5.  Evidence-based decision making. Patients should receive care based on the best available scientific knowledge.
6.  Safety as a system property. Patients should be safe from injury caused by the care system.

Let’s tack number 4 next: “Shared knowledge and free flow of information…”  I think this is a thinly veiled reference to an EMR.  I am completely for nationwide use of an EMR, but am dismayed at the piecemeal, haphazard free for all that has ensued.  The EMR needs to be accessible to health care professionals across all spectrums of care.  Therefore, the myriad of programs out there are not going to create a system of good access for providers and patients.  It has been proposed that there be a nation wide EMR for all health care providers to use.  I am hesitant in advocating this, as many tout the VA’s system as the model.  I am loathe to advocate anything the VA uses, as I would summarize my experience with all things VA using two words: “profoundly inefficient.”  However, a nation wide, user friendly EMR  would probably be the best option.  BUT,  it has been estimated that it will cost $36,000 per physician to implement an EMR.  Where’s the money coming from?  I don’t see a huge surplus (!) coming any time soon into our Nation’s budget.

5. “Evidence-based decision making.”  No argument here.  I believe this is the very foundation of modern medicine in the West. 

6.  “Safety as a system property.”  It scares me that this is a rule.  Didn’t we take an oath to “do no harm?”  It also scares me that the folks at my favorite institution, the CMS (Center for Medicare and Medicaid Services), have bungled their way in to making rules to keep the patients safe from bed sores, c diff and catheter infections through the “Never/Ever No Pay” rules.  (See post below.)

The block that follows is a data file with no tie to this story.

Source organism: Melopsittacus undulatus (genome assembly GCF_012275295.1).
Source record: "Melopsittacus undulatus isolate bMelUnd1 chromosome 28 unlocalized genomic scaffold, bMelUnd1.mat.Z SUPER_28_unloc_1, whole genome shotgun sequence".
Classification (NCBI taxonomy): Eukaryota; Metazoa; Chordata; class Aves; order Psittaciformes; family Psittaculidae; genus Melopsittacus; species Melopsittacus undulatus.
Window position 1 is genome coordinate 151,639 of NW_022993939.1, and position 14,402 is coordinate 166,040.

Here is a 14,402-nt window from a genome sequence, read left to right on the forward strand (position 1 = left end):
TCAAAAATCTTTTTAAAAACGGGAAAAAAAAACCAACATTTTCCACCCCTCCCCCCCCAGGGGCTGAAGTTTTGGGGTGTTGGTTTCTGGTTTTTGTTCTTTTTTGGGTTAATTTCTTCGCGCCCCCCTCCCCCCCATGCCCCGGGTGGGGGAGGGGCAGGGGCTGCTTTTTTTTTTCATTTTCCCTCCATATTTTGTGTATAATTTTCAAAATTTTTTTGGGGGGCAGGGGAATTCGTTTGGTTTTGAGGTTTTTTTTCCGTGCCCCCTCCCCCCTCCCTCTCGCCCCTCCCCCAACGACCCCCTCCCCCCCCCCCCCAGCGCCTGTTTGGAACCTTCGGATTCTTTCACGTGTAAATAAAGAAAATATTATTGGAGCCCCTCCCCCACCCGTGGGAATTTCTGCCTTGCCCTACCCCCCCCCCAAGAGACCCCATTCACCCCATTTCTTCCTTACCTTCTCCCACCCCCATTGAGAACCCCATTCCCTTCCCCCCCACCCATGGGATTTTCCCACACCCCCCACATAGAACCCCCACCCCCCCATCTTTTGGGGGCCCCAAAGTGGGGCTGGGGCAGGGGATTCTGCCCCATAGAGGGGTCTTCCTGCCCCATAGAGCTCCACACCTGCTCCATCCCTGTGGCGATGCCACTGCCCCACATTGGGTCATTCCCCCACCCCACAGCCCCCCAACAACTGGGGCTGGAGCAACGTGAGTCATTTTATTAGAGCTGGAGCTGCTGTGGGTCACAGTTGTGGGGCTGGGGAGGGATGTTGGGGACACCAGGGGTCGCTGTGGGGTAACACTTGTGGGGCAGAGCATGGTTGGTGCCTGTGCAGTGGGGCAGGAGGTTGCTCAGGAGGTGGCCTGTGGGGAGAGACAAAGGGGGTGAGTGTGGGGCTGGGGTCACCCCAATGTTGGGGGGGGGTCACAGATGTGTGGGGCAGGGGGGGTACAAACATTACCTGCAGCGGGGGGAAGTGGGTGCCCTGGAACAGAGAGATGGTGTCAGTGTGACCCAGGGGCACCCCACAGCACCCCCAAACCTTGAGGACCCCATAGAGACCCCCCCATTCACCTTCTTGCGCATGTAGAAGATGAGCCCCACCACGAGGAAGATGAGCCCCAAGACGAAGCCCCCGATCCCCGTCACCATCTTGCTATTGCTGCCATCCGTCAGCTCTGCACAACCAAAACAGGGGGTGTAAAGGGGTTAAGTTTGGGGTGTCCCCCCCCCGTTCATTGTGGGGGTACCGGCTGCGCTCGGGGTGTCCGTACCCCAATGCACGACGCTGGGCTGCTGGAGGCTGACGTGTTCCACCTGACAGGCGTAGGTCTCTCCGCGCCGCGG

So what’s so new and exciting about the Medical Home?  No much so far, just more costs to the physician, a slick new name and a lot of press.  I’ll tackle the next ‘rules’ the next post.

For more info on EMRs, visit Dr. Kevin Pho’s informative post at http://blogs.usatoday.com/oped/2008/10/why-doctors-sti.html.  For more on the technical aspects, see Dr. Josh Schwimmer at http://www.healthline.com/blogs/medical_devices/2008/10/problem-with-emrs-in-united-states.html

Cheers!  Don’t let your hands cramp writing those SOAP notes!

What if Starbucks billed like ICD-10?

Ah, yes, ICD-10 is coming!  Yes, the new coding system with 10 times more codes than the previous is slated to go live in 2011.  Much of the world now uses ICD-10 because it has more codes, as apparently, we are running out of codes.  You, my beloved provider, will be shouldering the burden of the cost to implement the system.   A few reasons why this has made my normally smiling face curdle with disgust: